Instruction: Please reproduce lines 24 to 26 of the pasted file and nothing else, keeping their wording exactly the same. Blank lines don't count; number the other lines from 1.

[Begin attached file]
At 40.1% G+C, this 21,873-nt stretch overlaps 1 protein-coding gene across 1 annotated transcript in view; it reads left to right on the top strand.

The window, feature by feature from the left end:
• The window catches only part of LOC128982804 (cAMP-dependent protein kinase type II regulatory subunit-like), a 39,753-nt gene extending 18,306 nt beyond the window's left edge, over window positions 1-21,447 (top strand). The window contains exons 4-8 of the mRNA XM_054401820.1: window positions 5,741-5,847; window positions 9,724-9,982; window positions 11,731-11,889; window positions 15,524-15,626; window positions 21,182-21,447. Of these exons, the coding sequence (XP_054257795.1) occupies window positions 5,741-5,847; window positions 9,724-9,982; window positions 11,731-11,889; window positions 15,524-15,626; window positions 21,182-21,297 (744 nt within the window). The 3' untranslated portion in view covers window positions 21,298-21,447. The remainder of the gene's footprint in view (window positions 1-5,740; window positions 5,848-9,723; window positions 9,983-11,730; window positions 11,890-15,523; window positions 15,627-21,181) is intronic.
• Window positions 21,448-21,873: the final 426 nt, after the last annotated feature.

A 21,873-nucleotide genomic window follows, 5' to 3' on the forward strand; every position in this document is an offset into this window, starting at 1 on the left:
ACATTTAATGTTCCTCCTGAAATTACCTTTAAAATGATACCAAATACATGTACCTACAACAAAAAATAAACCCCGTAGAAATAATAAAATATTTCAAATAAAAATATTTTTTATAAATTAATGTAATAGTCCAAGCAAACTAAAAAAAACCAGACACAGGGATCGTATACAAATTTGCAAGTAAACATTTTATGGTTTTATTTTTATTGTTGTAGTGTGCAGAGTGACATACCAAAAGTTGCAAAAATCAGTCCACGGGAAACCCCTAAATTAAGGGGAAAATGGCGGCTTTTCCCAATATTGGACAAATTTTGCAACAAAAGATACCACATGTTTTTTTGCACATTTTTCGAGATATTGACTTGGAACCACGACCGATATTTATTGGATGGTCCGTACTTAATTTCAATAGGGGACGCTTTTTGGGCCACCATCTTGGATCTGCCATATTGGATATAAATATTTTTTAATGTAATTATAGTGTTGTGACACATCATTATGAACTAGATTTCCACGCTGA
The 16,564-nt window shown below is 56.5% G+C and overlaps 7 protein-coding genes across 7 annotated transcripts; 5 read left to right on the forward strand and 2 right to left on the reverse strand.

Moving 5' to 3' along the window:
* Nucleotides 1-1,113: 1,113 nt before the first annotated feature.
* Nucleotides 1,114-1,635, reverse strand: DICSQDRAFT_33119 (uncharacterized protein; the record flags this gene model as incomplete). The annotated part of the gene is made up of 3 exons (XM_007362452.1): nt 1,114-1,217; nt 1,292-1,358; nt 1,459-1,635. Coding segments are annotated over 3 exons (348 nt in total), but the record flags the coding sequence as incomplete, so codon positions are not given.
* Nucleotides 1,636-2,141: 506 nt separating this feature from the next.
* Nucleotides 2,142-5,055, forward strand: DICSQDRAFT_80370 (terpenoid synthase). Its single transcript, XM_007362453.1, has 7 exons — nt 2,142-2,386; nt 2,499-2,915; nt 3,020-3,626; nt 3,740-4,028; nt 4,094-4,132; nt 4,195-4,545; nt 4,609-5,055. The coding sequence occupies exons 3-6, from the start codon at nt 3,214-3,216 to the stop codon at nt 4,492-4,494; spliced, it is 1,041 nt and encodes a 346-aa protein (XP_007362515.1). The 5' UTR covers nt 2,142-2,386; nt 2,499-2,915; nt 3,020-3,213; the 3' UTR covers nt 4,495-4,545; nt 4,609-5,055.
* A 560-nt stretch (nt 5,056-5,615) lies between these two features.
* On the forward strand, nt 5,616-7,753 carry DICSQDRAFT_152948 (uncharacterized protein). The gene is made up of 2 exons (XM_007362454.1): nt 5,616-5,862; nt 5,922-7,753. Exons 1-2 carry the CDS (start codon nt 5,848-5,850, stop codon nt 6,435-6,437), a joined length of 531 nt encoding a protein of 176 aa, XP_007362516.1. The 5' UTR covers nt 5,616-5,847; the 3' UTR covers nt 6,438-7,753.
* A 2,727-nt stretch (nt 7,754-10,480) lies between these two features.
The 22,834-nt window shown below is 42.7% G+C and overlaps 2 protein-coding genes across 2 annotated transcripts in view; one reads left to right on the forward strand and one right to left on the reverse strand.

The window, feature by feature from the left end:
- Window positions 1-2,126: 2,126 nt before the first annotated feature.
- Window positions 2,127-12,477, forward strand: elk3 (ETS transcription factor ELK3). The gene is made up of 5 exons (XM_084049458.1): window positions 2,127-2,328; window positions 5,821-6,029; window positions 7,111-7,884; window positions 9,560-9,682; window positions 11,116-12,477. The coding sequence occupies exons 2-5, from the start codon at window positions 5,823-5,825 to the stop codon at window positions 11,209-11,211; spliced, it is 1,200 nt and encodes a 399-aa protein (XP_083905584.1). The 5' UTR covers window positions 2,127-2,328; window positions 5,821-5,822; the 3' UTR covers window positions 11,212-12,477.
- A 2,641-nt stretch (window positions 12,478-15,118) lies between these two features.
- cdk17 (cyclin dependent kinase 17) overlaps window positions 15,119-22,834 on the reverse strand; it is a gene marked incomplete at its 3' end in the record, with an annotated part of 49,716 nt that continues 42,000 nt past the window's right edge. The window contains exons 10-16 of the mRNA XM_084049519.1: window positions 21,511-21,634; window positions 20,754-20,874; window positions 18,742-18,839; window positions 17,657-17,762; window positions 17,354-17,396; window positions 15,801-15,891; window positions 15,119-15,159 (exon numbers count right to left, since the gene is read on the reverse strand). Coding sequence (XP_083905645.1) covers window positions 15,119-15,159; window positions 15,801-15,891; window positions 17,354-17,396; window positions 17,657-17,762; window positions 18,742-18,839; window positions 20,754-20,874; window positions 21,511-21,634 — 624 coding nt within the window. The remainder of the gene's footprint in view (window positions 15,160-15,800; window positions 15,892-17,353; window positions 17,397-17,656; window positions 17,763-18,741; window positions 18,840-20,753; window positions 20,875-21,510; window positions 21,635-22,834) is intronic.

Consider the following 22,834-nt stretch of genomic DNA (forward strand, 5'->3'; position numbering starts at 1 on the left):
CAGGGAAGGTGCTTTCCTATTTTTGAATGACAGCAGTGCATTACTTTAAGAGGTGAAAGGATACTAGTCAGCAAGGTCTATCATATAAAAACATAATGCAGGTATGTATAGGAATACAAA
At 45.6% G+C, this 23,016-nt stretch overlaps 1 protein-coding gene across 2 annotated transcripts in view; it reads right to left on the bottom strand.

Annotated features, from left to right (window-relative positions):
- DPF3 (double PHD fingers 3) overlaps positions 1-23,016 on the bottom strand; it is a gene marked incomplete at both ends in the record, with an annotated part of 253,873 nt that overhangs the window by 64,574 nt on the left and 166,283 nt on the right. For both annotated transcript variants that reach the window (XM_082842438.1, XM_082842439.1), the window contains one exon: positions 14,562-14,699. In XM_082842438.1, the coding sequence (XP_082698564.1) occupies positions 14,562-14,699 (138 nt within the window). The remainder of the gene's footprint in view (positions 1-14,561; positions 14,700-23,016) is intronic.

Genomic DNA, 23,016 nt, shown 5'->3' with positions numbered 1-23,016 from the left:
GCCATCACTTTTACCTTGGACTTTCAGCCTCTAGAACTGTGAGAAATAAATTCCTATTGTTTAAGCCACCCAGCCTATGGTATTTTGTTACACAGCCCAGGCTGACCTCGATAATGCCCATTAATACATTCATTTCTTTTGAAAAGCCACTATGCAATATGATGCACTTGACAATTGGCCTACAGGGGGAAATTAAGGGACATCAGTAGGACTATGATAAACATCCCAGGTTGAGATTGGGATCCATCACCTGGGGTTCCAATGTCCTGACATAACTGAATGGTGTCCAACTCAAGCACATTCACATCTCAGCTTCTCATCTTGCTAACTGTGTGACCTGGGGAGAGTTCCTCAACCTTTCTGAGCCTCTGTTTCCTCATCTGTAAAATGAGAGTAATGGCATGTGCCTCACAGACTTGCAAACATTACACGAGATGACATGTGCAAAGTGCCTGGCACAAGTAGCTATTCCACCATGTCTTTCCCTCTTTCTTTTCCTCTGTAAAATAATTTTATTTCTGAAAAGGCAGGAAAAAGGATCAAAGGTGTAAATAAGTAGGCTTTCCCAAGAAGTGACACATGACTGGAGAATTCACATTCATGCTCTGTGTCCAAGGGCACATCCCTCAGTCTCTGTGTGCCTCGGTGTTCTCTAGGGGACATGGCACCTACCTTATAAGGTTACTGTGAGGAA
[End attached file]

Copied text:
At 45.6% G+C, this 23,016-nt stretch overlaps 1 protein-coding gene across 2 annotated transcripts in view; it reads right to left on the bottom strand.

Annotated features, from left to right (window-relative positions):
- DPF3 (double PHD fingers 3) overlaps positions 1-23,016 on the bottom strand; it is a gene marked incomplete at both ends in the record, with an annotated part of 253,873 nt that overhangs the window by 64,574 nt on the left and 166,283 nt on the right. For both annotated transcript variants that reach the window (XM_082842438.1, XM_082842439.1), the window contains one exon: positions 14,562-14,699. In XM_082842438.1, the coding sequence (XP_082698564.1) occupies positions 14,562-14,699 (138 nt within the window). The remainder of the gene's footprint in view (positions 1-14,561; positions 14,700-23,016) is intronic.